Because Section 7(a)(2) of the ESA does not apply to agency inaction like that at issue here, and does not require agencies to take actions that are not authorized by their organic statutes, the district court should not have ordered injunctive relief affecting pesticide regis trations in the absence of a determination that the FIFRA prerequisites for EPA to suspend or modify a pesticide registration had been met. EPA simply has no "discretionary authority" to cancel or modify pesticide registrations beyond that conferred by-and subject to the limitations of-FIFRA itself. The courts below therefore erred in overlooking those statutory con straints.

Although the court of appeals misapprehended the nature of the relationship between the dictates of FIFRA and the scope of EPA's obligations under the ESA, petitioners do not cite any other court of appeals decision that has addressed the interplay between the two statutes. In the absence of a circuit conflict, the Ninth Circuit's analysis of the relationship between FIFRA and the ESA as applied to this case does not warrant this Court's review.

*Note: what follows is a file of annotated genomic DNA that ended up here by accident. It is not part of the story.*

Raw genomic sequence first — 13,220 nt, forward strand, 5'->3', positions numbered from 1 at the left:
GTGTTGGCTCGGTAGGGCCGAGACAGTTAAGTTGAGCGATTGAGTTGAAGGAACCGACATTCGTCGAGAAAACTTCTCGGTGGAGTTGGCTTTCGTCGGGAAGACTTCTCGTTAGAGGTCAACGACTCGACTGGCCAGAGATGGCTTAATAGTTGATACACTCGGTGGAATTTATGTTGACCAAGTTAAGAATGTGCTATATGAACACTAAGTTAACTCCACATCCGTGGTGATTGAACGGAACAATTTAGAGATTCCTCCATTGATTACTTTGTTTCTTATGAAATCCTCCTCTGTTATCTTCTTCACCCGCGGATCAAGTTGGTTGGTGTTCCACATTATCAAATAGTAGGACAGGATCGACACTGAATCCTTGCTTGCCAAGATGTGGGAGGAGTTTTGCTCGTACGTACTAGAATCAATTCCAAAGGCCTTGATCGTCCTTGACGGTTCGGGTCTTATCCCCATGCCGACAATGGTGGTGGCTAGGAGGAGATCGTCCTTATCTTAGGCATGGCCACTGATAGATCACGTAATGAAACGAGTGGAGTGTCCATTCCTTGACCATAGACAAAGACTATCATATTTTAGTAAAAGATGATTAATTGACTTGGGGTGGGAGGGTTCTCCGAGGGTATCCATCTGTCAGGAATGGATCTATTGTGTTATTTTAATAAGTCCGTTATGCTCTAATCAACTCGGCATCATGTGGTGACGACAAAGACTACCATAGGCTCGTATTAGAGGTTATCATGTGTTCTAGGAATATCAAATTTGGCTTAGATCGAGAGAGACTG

CONCLUSION

The petition for a writ of certiorari should be denied.

Respectfully submitted.

Paul D. Clement
Solicitor General
Sue Ellen Wooldridge
Assistant Attorney
General
Andrew Mergen
Todd S. Kim
Attorneys

DECEMBER 2005

1 The district court's July 2002 opinion stated that the Coalition had established standing with respect to "55" pesticide ingredients. See Pet. App. 137a. The court subsequently recognized, however, that it had double-counted one such ingredient. Later opinions of the district court refer to "54" pesticide ingredients as being at issue in this case. See, e.g. id. at 21a, 89a, 119a.

2 On August 5, 2004, during the pendency of the appeal in this case, NMFS and FWS promulgated joint counterpart ESA consultation regulations that provide alternative processes that EPA may use to satisfy its obligations under Section 7(a)(2) of the ESA with respect to pesticide-licensing actions taken under FIFRA. 69 Fed. Reg. 47,732. Inter alia, those procedures authorize EPA under certain circum stances to complete informal consultation without the need for the written concurrence of the resource agency. Id. at 47,761.